Create this fabulous knock-off West Elm wooden framed mirror without any fancy power tools. Just use a 1x6 tongue and groove board which is the perfect fit to insert an inexpensive IKEA mirror.

Today on the Rockstar DIY stage is Kim, with the tutorial to make this beautiful money saving West Elm Inspired Framed Mirror!

Rockstar DIY Series

Kim is the power DIY blogger behind The Kim Six Fix. She shares the belief that there isn’t any project big or small that she can’t tackle. Currently Kim lives in California with her husband and three little ones. But, she used to live practically in my backyard in Durham, NC. Unfortunately we never met before she moved. #MissedOpportunity Because if we had, we probably would have fixed up an entire block of houses together!

Kim Six

Today Kim is here with the genius solution to building a West Elm Inspired Framed Mirror using tongue and groove boards. Those saws have started buzzing, so I know she’s ready…take it away Kim!

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I’m so excited to be here on Brittany’s blog today! I have been a HUGE fan since I first started blogging about my DIY projects and so it is surreal to be actually posting here…  ON HER BLOG!!! Squee!!  Of course I want to thank her so much for this opportunity, and I hope you all enjoy my project.

Okay, enough fan-girling.. On to the post: 

If you know me, you know I am a big fan of knocking off overpriced high priced name brand home decor. There is almost a challenge to it.  And when I saw this simple mitered block wood mirror on the West Elm website I knew I could create the look for a lot less.

Create this fabulous knock-off West Elm wooden framed mirror without any fancy power tools. Just use a 1x6 tongue and groove board which is the perfect fit to insert an inexpensive IKEA mirror.
Now, unlike a lot of the other guest bloggers who have been sharing their amazing tutorials, I don’t yet have a fabulous tool stash (something I am trying to remedy.)  What that means for you is that you don’t need a big tool stash either! We’re in this together!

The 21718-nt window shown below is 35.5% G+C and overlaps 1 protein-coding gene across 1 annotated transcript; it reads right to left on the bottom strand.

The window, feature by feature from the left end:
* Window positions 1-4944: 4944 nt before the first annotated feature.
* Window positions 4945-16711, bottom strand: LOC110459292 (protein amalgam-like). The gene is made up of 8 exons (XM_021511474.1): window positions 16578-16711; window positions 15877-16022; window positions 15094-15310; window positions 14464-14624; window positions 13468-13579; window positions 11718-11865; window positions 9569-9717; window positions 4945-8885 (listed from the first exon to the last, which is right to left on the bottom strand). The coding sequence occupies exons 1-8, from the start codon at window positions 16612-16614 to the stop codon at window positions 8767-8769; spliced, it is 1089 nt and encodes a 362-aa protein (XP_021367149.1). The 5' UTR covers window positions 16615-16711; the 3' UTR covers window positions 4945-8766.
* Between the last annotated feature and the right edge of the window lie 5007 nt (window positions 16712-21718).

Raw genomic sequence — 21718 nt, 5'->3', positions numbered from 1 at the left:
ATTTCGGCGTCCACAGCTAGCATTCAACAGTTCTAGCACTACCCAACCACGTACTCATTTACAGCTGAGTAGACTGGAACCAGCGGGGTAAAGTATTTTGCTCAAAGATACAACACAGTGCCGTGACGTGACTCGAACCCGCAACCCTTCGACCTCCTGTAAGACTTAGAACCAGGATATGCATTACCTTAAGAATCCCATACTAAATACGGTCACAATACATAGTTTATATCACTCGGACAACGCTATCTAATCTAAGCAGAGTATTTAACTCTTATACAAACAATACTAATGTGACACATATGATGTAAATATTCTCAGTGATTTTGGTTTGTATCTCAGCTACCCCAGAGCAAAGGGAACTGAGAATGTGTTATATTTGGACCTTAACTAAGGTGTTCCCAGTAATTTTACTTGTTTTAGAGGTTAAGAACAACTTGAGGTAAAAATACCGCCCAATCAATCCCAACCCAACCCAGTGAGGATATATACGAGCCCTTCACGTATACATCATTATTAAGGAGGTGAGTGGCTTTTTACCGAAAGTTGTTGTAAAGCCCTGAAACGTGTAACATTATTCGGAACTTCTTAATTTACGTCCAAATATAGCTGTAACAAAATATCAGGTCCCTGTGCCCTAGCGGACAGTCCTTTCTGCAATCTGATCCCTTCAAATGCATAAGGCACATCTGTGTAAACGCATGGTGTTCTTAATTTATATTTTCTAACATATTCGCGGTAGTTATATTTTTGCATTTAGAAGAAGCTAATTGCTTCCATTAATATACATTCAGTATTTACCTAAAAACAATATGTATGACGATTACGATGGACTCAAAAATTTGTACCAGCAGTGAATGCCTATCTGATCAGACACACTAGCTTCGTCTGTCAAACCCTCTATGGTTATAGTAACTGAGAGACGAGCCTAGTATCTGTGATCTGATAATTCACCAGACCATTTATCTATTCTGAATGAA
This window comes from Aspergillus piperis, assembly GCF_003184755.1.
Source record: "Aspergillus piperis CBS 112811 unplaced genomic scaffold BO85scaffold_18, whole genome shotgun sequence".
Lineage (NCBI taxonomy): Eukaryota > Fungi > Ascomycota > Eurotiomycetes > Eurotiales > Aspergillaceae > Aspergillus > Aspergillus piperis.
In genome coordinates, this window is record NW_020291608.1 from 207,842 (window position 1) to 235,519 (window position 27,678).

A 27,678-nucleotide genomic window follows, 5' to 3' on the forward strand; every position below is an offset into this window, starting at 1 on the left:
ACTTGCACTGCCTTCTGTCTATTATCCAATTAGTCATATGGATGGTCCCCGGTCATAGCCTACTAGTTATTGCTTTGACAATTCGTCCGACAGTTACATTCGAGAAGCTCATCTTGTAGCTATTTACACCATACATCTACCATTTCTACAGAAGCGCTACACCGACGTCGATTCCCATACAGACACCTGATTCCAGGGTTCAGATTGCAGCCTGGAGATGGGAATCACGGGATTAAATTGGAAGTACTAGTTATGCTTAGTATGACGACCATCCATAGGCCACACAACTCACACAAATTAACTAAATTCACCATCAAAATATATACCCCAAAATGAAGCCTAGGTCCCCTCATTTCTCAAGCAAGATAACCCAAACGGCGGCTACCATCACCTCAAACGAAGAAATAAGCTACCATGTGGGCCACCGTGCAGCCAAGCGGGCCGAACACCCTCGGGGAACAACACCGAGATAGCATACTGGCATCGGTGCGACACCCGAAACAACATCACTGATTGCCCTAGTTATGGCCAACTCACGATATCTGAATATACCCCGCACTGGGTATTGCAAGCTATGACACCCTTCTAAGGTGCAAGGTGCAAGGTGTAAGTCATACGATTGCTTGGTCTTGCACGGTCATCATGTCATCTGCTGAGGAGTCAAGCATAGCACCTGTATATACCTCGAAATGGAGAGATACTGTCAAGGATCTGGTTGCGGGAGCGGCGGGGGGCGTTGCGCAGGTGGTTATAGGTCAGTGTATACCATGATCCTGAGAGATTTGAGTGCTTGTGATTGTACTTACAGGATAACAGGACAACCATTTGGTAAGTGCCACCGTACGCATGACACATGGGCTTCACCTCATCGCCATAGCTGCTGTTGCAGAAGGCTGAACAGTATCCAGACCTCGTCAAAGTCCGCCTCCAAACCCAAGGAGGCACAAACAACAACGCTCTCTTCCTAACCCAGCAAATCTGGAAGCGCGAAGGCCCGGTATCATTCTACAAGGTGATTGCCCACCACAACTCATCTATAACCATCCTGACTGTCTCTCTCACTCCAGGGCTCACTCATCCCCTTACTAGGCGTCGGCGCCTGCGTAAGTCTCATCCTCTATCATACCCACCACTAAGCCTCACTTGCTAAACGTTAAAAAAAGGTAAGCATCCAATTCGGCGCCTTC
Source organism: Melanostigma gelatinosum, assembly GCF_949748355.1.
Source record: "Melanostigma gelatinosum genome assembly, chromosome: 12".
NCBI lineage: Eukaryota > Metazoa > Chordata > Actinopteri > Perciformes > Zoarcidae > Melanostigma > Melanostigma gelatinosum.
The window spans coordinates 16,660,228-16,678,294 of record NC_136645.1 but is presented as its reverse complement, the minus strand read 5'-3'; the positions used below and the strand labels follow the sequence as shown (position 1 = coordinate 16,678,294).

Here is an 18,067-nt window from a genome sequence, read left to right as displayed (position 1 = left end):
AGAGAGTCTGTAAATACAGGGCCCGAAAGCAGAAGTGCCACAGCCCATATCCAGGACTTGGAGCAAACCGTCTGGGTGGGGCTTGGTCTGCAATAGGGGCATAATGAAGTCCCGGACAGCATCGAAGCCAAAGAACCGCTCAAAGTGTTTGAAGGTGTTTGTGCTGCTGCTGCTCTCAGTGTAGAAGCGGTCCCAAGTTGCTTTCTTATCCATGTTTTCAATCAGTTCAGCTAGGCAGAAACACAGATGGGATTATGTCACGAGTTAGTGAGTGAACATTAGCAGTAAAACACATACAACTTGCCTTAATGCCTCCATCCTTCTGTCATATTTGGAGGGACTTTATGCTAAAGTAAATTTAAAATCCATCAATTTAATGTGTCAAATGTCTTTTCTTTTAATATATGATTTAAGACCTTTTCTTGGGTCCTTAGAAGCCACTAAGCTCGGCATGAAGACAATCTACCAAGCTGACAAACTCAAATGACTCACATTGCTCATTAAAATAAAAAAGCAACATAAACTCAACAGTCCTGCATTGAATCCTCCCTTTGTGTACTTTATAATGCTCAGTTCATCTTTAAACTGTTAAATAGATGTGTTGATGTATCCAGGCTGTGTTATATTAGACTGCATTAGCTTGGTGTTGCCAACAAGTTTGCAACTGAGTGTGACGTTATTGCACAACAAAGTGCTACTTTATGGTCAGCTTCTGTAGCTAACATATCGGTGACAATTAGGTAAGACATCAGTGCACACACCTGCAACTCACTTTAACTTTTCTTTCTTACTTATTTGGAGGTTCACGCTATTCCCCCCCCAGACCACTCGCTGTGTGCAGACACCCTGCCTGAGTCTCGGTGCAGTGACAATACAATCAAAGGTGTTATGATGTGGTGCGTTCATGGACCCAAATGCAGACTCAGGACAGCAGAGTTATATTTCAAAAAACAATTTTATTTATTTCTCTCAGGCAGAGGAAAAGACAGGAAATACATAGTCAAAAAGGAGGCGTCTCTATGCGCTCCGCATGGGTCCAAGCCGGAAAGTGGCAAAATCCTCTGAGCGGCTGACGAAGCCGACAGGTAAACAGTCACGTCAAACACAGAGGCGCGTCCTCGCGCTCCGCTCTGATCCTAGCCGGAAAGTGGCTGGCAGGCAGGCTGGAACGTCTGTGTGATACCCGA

So in this case, when I saw the mirror had the glass inset into the wood, (something typically achieved with a table saw or a router) I knew I would have to think outside of the box. How could I get the wood to wrap around the mirror without cutting it myself?

A trip down the lumber aisle of the hardware store revealed the answer: Tongue and Groove 2×6 boards  (typically used on walls or floors).  It has a ’tongue’ on one side which insets into the ‘groove’ on the other.  Perfect: A board with a built-in mirror holder!

2x6 southern yellow pine tongue and groove flooring 425
The boards they had in stock at the big box home improvement store weren’t anything super special, and they weren’t very expensive. For my project I only needed two 8 foot boards at $8 each.

Usually these types of boards are made of whitewood (or pine) since that is the least expensive. However, my store actually used Cypress (a whitewood alternative), which was a fun change for me. This was my first project with that wood type and it pretty much acted like pine.. .so I was in my comfort zone. You could do this with cypress or pine (or even hardwood).